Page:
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Whether you are in the market for a new Spa cover or just want to get the most out of your existing one, this guide will give you a wealth of helpful information. These basic maintenance tips can save you money, and maybe even some grief in the long run.


About Spa Cover Vinyl


Spa cover material is a backed fabric with an outer layer made from polyvinyl chloride (PVC).  In the manufacturing process, it is sealed with a special topcoat containing compounds called plasticizers, plus softening agents to keep it supple and attractive. Maintaining the integrity of the vinyl's topcoat, and protecting against UV damage are the keys to keeping it looking and performing like new. All vinyl, even the special marine grade used in our premium Spa covers is a UV-sensitive material which can degrade after long time sunlight exposure or mildew formation.. 


Using the wrong vinyl treatment product is worse than using nothing at all!  In fact, a well-known automotive vinyl treatment contains silicone oil, which is death to vinyl. Avoid products that contain any type of oil, have a greasy feeling, contain petroleum distillates, or leave a coating that dries like wax.

If a vinyl protectant product label says "flammable" or contains petroleum distillates, keep it away from your spa cover!  These products look good when first applied, but actually accelerate spa cover deterioration and offer little or no UV protection.



Periodic Hot Tub Cover Cleaning & Maintenance

Cleaning of your spa cover is an important part of routine spa maintenance. Dirt acts as an abrasive to the vinyl topcoat, and can also cause wear to fold, seams, and stitching.  Mildew which grows on damp, dirty vinyl will begin to actually root in the fabric, accelerating failure.


Routine cleaning, prior to application of vinyl protectant:


  • Rinse with cool water using a garden hose
  • Spray with a gentle, non-foaming cleaner such as our Earth-friendly Clean All and wipe clean.
        Never use laundry detergent, abrasives, bleach, alcohols, dish soaps or harsh cleaners.
        These products can actually remove some of the topcoat and cause premature vinyl failure.
  • TIP: Tree sap can be removed by rubbing with a little vegetable oil or margarine.
  • For stubborn dirt, use a non-abrasive sponge such as our Spange.
  • Rinse again thoroughly with water and allow to dry.
  • Repeat monthly, or as needed.

Dealing with Mildew Inside the Vinyl Jacket:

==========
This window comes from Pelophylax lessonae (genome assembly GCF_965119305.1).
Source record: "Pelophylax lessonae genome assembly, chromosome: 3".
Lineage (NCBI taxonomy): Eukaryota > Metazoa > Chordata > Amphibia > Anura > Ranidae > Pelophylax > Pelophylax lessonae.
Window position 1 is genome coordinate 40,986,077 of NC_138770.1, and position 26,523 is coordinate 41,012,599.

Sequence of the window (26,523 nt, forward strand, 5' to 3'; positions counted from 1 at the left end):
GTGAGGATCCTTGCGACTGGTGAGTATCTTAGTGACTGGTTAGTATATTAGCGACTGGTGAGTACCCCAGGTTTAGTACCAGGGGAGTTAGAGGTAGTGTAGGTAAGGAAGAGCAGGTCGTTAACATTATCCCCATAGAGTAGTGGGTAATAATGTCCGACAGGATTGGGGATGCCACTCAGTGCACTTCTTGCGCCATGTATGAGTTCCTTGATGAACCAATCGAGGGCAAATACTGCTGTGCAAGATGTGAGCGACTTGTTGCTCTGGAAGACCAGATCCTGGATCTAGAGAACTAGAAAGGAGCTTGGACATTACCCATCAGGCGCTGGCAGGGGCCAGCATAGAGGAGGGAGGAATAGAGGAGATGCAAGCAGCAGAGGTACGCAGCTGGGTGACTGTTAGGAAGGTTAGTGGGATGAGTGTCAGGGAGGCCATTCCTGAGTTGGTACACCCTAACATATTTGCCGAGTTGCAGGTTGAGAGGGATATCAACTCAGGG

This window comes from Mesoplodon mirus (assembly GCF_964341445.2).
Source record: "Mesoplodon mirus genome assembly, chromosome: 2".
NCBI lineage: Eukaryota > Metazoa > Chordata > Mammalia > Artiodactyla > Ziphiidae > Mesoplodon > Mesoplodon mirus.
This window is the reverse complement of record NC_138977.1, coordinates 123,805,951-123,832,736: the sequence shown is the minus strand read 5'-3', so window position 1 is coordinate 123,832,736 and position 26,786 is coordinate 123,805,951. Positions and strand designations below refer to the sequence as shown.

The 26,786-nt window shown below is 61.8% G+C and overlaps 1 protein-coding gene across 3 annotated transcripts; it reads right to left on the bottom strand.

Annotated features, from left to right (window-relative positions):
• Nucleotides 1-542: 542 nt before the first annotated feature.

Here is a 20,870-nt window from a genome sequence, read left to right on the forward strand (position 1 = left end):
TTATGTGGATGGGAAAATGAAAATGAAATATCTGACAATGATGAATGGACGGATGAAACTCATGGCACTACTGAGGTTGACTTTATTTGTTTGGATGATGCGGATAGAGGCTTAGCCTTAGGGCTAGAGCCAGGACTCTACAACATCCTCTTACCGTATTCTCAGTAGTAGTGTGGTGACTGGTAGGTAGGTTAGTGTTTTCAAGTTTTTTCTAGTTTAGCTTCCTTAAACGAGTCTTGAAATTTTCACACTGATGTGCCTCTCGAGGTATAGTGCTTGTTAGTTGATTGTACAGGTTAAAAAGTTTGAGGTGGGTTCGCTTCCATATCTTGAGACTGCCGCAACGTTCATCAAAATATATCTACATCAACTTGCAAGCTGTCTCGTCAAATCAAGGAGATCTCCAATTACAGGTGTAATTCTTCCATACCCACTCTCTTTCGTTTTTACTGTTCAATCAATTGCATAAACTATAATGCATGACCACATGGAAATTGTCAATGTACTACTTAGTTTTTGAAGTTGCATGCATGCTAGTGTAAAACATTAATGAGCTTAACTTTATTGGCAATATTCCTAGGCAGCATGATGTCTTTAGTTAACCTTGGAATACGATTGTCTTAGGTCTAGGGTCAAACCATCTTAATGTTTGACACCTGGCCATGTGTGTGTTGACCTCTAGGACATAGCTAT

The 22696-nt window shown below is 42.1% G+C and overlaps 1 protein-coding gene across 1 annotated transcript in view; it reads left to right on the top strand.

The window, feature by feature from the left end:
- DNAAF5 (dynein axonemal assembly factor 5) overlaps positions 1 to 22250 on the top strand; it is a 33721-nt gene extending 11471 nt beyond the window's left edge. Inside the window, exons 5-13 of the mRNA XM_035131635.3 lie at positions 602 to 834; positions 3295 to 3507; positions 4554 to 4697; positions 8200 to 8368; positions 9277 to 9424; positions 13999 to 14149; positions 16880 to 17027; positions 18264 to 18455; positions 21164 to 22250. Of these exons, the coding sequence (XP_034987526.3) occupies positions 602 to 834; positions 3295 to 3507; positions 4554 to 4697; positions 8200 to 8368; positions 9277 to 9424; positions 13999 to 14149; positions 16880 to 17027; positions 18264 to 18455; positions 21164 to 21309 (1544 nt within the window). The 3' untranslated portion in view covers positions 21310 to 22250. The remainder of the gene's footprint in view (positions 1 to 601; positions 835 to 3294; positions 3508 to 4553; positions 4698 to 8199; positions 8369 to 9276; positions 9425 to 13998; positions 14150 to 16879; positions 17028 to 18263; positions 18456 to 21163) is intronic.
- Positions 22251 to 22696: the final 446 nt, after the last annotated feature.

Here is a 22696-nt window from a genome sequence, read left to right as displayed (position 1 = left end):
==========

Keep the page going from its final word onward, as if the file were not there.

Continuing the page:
(Indicated if odor is a problem)


  • Unzip the jacket and carefully remove the foam cores.
  • Clean the inside of the jacket with Clean All and a soft brush.
  • Clean the core's plastic vapor barrier.
  • Spray off surfaces with garden hose.
  • Towel-dry all surfaces, and allow for additional air-dry time of the jacket.
  • Sunlight exposure for an hour or two helps rid residual mildew from inside the jacket.
  • Foam core should be kept in the shade while drying.
  • Carefully reassemble when dry.
    Note: If foam core is rotten and waterlogged, cover requires replacement.

Care Tips
Prolonging Spa Cover Longevity


Treat your cover as you would a fine automobile. A new car comes with a warranty covering mechanical defects. Its warranty does not cover dents, a rock-dinged windshield, tire wear, nor premature engine failure in a car not properly maintained or in which the oil was not regularly changed.



Similarly, a spa cover manufacturer's warranty covers original defects in materials, but will not apply to damage caused by abuse, accidents, neglect or normal wear-and-tear. We've put together the information that you need for proper maintenance to get the most life out of your spa cover.

Protecting the Foam Core

Spa covers have a core of polystyrene, which can be broken if abused. Never allow children to jump or play on a cover, which can cause breakage of the core. Grit from shoes or bare feet can also mar the vinyl covering, causing premature failure. Avoid placing sharp objects on the cover, which can cause punctures to the core liner, permitting water penetration and absorption by the foam core. Animal claw scratches or chewing can have the same result, so try to keep pets away.

Avoid placing glass or other objects on the cover which can create excessive heat from the magnified effects of sunlight. This heat can actually cause the foam core to melt, and is not covered by the warranty.